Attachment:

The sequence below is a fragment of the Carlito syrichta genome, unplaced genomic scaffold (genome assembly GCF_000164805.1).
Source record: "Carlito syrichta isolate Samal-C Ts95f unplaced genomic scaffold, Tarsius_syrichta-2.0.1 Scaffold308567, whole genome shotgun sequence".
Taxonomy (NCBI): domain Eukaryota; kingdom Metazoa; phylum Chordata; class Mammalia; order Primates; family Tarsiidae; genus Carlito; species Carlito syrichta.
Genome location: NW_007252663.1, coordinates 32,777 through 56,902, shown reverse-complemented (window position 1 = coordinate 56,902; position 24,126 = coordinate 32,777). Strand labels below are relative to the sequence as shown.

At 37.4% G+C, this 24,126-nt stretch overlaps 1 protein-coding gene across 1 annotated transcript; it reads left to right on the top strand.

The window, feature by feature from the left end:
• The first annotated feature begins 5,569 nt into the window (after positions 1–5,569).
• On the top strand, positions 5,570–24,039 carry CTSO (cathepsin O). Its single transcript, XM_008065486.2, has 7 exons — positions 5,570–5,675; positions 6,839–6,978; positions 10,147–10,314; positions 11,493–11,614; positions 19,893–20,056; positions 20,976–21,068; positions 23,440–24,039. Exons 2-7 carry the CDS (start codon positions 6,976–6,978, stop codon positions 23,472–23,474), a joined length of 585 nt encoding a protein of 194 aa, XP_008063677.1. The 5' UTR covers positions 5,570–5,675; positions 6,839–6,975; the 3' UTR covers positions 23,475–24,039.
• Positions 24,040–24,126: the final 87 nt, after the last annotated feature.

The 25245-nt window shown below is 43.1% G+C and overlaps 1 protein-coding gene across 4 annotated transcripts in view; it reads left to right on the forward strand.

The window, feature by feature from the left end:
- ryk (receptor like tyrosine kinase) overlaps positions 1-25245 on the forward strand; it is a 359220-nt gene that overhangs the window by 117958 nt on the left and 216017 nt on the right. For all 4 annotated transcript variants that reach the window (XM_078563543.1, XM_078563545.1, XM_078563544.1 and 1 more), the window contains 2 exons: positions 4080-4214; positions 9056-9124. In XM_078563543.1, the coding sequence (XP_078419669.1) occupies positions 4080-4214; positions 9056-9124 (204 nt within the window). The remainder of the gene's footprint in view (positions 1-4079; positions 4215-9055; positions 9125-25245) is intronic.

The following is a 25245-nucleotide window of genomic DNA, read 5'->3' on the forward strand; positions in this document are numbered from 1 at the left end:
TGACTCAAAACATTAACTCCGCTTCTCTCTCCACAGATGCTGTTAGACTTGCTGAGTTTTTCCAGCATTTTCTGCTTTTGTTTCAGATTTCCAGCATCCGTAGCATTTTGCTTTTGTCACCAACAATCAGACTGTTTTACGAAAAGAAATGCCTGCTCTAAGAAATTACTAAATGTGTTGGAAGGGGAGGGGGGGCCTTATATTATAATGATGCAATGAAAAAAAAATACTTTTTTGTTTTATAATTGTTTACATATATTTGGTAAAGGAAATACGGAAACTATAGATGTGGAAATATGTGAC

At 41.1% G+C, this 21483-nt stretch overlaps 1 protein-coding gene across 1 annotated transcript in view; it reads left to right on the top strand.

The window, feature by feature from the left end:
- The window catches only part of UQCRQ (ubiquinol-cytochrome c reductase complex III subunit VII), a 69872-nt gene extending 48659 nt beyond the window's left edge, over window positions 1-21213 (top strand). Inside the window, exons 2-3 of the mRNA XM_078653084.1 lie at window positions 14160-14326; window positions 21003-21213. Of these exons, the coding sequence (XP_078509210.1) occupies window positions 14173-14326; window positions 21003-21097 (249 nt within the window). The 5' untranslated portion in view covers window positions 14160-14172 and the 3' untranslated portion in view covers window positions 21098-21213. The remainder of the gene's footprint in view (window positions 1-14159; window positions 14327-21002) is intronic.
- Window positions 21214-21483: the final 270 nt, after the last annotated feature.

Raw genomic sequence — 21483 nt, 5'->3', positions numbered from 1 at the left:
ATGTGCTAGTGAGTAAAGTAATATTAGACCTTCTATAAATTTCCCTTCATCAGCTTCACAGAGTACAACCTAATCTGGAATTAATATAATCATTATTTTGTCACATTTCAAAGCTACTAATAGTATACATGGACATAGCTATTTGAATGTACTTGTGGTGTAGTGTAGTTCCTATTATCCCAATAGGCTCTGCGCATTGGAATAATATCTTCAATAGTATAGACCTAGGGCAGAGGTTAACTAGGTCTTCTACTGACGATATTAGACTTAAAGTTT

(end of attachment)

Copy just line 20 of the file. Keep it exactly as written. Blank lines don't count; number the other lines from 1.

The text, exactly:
ATGTGCTAGTGAGTAAAGTAATATTAGACCTTCTATAAATTTCCCTTCATCAGCTTCACAGAGTACAACCTAATCTGGAATTAATATAATCATTATTTTGTCACATTTCAAAGCTACTAATAGTATACATGGACATAGCTATTTGAATGTACTTGTGGTGTAGTGTAGTTCCTATTATCCCAATAGGCTCTGCGCATTGGAATAATATCTTCAATAGTATAGACCTAGGGCAGAGGTTAACTAGGTCTTCTACTGACGATATTAGACTTAAAGTTT